In the 11th century Turkic tribes started to immigrate to Iran. They settled primarily in the northwest. The Seljuk Turks defeated local rulers and established dynasties that ruled over most of the country until the Mongol invasions in the 13th century. The Mongols destroyed major cities such as Hamadan, Ardabil, Maragheh, Neyshabur, and Qazvin, and they killed almost all of the inhabitants as punishment for resistancet. The largest and most important cities in Iran, Ray, and Tus were destroyed by the Mongols. They devastated many regions, especially Khorasan and Mazandaran, by destroying irrigation networks and cropland.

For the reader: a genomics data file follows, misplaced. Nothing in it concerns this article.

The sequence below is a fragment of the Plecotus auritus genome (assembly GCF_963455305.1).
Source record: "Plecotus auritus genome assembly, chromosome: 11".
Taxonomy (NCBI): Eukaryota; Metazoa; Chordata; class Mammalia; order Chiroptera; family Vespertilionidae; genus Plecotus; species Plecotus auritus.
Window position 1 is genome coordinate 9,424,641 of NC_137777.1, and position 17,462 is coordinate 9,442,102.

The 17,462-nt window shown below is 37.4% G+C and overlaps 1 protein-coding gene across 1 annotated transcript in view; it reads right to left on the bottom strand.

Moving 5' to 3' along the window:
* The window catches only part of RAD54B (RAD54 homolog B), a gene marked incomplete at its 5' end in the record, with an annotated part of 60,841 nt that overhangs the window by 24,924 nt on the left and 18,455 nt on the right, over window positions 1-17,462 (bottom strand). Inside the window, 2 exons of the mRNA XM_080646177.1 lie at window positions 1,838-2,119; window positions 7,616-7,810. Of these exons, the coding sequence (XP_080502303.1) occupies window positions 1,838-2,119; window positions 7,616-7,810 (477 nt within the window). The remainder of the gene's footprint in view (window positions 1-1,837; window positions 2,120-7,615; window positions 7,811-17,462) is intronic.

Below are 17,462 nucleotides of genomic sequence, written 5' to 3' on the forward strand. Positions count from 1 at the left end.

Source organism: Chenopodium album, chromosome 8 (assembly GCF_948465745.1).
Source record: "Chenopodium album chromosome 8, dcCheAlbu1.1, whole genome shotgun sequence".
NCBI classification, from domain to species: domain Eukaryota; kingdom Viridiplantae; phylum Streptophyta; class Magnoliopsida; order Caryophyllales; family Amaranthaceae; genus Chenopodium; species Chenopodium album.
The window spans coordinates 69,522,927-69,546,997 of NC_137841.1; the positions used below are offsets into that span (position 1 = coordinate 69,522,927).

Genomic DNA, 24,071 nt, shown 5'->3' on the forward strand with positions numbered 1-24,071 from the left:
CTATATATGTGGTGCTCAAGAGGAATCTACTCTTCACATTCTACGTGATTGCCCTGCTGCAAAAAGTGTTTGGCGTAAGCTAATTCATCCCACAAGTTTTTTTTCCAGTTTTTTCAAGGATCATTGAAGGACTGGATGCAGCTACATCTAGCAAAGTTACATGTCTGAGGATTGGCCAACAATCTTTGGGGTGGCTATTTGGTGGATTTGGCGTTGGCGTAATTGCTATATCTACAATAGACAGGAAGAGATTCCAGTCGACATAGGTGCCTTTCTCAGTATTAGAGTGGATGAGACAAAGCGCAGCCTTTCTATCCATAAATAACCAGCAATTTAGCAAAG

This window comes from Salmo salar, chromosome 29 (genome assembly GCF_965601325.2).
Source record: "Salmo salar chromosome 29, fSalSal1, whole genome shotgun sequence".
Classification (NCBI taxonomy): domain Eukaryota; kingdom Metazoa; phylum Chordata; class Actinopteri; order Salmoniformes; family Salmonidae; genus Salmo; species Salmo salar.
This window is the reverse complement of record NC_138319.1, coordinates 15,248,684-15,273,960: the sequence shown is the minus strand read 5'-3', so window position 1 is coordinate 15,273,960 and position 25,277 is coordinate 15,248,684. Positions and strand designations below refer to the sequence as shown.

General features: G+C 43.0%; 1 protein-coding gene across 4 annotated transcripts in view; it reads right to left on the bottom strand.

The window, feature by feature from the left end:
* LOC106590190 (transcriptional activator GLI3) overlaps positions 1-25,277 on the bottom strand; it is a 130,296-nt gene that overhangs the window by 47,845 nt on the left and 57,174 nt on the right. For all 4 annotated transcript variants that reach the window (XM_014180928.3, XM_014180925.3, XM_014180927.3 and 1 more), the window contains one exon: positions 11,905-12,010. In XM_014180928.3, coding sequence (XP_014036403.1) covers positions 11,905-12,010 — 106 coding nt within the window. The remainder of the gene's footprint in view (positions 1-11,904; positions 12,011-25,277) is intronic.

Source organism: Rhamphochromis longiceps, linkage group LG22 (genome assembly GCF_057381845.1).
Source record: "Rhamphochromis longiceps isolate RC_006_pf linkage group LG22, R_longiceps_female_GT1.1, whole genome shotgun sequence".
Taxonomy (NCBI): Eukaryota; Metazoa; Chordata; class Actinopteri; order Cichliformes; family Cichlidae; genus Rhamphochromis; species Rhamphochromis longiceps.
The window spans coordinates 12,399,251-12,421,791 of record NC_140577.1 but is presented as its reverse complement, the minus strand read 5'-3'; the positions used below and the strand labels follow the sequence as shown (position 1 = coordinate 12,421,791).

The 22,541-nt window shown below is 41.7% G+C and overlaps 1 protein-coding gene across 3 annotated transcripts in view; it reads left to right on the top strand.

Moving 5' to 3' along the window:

The harsh rule of the Mongols caused a economic decline throughout the 13th century.
The Iran's Mongol rulers, followers of shamanism or Buddhism, did not accept the Islamic faith. Their official indifference or open hostility toward Islam stimulated the transformation of Sufi brotherhoods into religious paramilitary organizations. In 1295 Mongol ruler Ghazan Khan, himself a convert to Islam, restored Islam as the state religion. Ghazan and his followers also adopted policies that reversed Iran's economic decline. In the late 13th and early 14th centuries, cities that had escaped the destruction of the Mongol invasions, such as Esfahan, Shiraz, and Tabriz, emerged as new centers of cultural development.
However, from 1335 to 1380 civil strife weakened central authority. Between 1381 and 1405 invasions by Turkic conqueror Tamerlane destroyed more of Iran's cities and undid most of the progress Ghazan had achieved.